Why It’s Time for Legal to Embrace the Cloud – Part II

Two weeks ago, in Part I of this post, we covered some Cloud Computing 101 and started to discuss how switching to the cloud increases business agility and cost efficiency, thus creating positive ROI. We also busted some popular myths about data security and availability in the Cloud. Now, let’s dive a bit deeper into the benefits, specifically for corporate IP/Legal departments.

Benefits of the Cloud

Generally, the only logical reason to move forward with one technology over another is because the pros outweigh the cons, and you’re realistically confident the implementation will generate a positive ROI. Plenty of cloud deployments have delivered just this in recent years as the switch to SaaS has created overall process efficiencies by enabling businesses to embrace a “better, faster and cheaper” reality.

You don’t have to search far to find a calculator or methodology to model the numbers generated by this reality. Whether you need a simple or complex model to convince the decision makers, the benefits of the cloud have been increasingly apparent in years. Here are some of the benefits that should convince even the most sceptical CFO, CIO or CEO:

Total Cost of Ownership

Even using a back-of-the-envelope method, the Total Cost of Ownership (TOC) calculation will fall in the cloud’s favor vs. on-premise. Avoiding hardware and software license costs and overhead related to internal IT administration alone will usually aggregate into clear TOC benefits over traditional software implementations, even before you start quantifying the efficiencies that will lead to doing more with less internally as well as reduce your bills with outside counsel.


Anytime, anywhere access to real-time information is one of the productivity boosts that the cloud delivers. As long as you can connect information to the Internet, you should be able to realize important productivity savings. You can be anywhere, the information can be anywhere, and those with whom you need to share the information can be anywhere. You don’t need to worry about network access or VPN configuration. Log on, log in and start working.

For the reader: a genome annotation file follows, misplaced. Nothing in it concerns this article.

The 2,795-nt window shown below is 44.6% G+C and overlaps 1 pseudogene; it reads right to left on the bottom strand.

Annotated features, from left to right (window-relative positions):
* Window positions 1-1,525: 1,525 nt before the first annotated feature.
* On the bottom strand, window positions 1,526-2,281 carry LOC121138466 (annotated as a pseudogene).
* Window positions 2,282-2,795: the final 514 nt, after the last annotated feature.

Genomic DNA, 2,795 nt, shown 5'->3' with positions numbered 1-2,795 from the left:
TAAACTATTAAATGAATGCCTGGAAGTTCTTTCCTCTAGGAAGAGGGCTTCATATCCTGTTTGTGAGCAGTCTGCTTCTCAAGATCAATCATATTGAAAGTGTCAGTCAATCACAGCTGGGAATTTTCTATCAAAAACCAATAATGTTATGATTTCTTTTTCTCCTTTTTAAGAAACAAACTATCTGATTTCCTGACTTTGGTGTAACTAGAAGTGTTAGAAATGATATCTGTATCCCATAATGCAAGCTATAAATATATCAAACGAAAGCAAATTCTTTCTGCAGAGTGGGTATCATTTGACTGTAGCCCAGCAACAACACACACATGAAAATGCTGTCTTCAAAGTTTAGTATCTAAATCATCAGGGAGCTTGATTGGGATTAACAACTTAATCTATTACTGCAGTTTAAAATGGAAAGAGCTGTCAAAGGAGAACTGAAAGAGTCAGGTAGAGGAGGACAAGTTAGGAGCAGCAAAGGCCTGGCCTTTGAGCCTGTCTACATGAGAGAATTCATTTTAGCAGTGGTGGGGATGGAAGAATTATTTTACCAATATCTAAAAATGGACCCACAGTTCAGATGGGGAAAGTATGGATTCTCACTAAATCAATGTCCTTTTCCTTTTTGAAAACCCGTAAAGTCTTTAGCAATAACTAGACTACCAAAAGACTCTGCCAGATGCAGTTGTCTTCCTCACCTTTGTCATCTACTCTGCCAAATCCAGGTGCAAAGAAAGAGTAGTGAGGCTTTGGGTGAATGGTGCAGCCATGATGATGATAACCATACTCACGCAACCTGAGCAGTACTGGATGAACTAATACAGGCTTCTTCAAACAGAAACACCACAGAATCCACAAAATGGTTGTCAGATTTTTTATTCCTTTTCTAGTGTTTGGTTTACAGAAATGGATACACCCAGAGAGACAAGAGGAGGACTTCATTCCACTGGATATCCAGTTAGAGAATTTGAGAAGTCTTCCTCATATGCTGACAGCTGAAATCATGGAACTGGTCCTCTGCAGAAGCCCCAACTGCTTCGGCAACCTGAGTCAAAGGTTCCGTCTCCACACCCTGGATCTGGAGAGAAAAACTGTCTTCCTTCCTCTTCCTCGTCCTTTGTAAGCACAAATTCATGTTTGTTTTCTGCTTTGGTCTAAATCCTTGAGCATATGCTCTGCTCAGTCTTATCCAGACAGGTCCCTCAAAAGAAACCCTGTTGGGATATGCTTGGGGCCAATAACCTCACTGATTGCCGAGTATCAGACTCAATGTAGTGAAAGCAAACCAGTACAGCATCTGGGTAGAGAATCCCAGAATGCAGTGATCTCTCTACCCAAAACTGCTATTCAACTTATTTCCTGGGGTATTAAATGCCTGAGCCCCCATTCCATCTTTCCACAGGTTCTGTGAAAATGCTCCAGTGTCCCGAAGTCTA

This is especially valuable as the world’s workforce becomes more mobile and less centralized. Tens of millions telecommute whole or in part every week. Millions of organizations use contractors. Telecommuting and external contracting are two areas that are much more viable and effective due to cloud options.

Streamlined Processes

Process improvement can be a huge benefit, one large enough to alone justify the selection and implementation of a cloud-based system. With an increasingly globalized workforce, facilitating effective communication and collaboration across a large organization with multiple sites around the globe is much easier than in the pre-cloud world.


Companies migrating to the cloud typically experience a much shorter time-to-value. This means that they begin to see and quantify material returns and benefits very quickly once they go live.

What Happens to an IP Organization that Leverages the Cloud?

While the Cloud isn’t the cure-all for everything ailing a company, it certainly delivers myriad benefits as outlined above. There is a growing body of evidence, a.k.a. real-world examples, of how legal departments in large and small organizations are doing more with less after opting for the Cloud and selecting a SaaS offering to manage their IP-related information and activities.

Here are a few examples of what companies using IPfolio have been able to do:

1. Improving Strategic Visibility